If you do need to make an expensive purchase, first do an online price comparison to make sure you’re getting a good deal. And remember that sometimes, such as in the case of insurance premiums, advice fees and many other professional fees, the price is negotiable. 

5. Choose Inflation-Beating Investments

Despite rising inflation and market volatility, now is not the time to make drastic changes to your investment strategy. Remember that investing is about time in, rather than timing the markets. The stock market remains a good way to protect yourself against long-term inflation, because good companies can adjust their prices along with inflation. Nowadays, it’s easy to access the stock market through ETFs or unit trusts investing in equities (listed companies).

If you haven’t yet begun your investment journey, don’t be put off because market conditions are not ideal. Every contribution towards wealth creation, no matter how big or small, makes a difference, especially when you add the magical ingredient of compound interest. By regularly evaluating your investments with your financial adviser, you’ll be able to offset any anxiety concerning your wealth and feel more confident about the future.

 

Disclaimer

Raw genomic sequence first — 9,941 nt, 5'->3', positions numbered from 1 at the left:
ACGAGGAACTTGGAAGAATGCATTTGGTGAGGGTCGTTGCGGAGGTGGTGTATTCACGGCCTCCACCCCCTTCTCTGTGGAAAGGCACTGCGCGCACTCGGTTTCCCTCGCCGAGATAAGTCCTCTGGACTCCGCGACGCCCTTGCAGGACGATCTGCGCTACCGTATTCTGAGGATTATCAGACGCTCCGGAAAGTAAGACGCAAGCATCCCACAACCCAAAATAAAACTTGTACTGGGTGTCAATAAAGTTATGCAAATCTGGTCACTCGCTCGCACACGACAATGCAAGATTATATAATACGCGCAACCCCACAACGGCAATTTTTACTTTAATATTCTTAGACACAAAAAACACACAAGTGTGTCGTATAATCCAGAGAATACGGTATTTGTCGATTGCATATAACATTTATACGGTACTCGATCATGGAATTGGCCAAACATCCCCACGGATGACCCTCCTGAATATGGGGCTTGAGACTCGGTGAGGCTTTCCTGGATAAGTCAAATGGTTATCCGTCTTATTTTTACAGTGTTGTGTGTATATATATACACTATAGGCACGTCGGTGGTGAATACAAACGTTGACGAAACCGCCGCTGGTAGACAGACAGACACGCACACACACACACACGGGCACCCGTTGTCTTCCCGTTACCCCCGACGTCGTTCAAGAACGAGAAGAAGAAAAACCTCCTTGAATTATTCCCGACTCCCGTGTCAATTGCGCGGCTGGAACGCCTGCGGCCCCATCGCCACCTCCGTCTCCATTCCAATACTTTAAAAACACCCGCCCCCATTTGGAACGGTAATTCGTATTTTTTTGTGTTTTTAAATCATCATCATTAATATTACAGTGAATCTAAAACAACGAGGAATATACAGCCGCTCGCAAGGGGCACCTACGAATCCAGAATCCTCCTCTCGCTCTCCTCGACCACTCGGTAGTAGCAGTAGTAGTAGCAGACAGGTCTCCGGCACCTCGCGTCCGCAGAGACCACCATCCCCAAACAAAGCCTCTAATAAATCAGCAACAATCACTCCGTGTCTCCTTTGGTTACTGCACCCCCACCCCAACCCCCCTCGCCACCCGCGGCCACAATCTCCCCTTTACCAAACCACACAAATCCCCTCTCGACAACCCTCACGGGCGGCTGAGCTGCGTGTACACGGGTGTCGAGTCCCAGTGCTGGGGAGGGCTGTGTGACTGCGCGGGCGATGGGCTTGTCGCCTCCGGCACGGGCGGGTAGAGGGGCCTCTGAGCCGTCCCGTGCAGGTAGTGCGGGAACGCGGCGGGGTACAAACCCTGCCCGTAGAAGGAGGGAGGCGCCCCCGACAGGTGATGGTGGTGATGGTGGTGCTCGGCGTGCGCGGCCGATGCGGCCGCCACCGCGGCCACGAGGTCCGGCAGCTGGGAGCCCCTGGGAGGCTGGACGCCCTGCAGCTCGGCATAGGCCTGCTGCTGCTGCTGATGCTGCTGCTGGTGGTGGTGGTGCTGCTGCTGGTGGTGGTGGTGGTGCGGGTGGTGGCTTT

Satrix Managers (RF) (Pty) Ltd (Satrix) a registered and approved Manager in Collective Investment Schemes in Securities. Collective investment schemes are generally medium- to long-term investments. Unit Trusts and ETFs the investor essentially owns a “proportionate share” (in proportion to the participatory interest held in the fund) of the underlying investments held by the fund. With Unit Trusts, the investor holds participatory units issued by the fund while in the case of an ETF, the participatory interest, while issued by the fund, comprises a listed security traded on the stock exchange. ETFs are index tracking funds, registered as a Collective Investment and can be traded by any stockbroker on the stock exchange or via Investment Plans and online trading platforms. ETFs may incur additional costs due to it being listed on the JSE. The tracking errors for theSatrix Healthcare Innovation Feeder ETF and the Satrix Smart City Infrastructure Feeder ETF are not available as these are newly established ETFs. Past performance is not necessarily a guide to future performance and the value of investments/units may go up or down. Collective investments are traded at ruling prices and can engage in borrowing and scrip lending. A feeder fund is a portfolio that invests in a single portfolio of a collective investment scheme, which levies its own charges and which could result in a higher fee structure for the feeder fund. International investments or investments in foreign securities could be accompanied by additional risks such as potential constraints on liquidity and repatriation of funds, macroeconomic risk, political rick, foreign exchange risk, tax risk, settlement risk as well as potential limitations on the availability of market information. The Manager does not provide any guarantee either with respect to the capital or the return of a portfolio. The index and the portfolio performance relative to the index can be viewed on the ETF Minimum Disclosure Document and or on the Satrix (www.satrix.co.za) website. Satrix Investments (Pty) Ltd is an authorised financial service provider in terms of the Financial Advisory and Intermediary Services Act, 2002.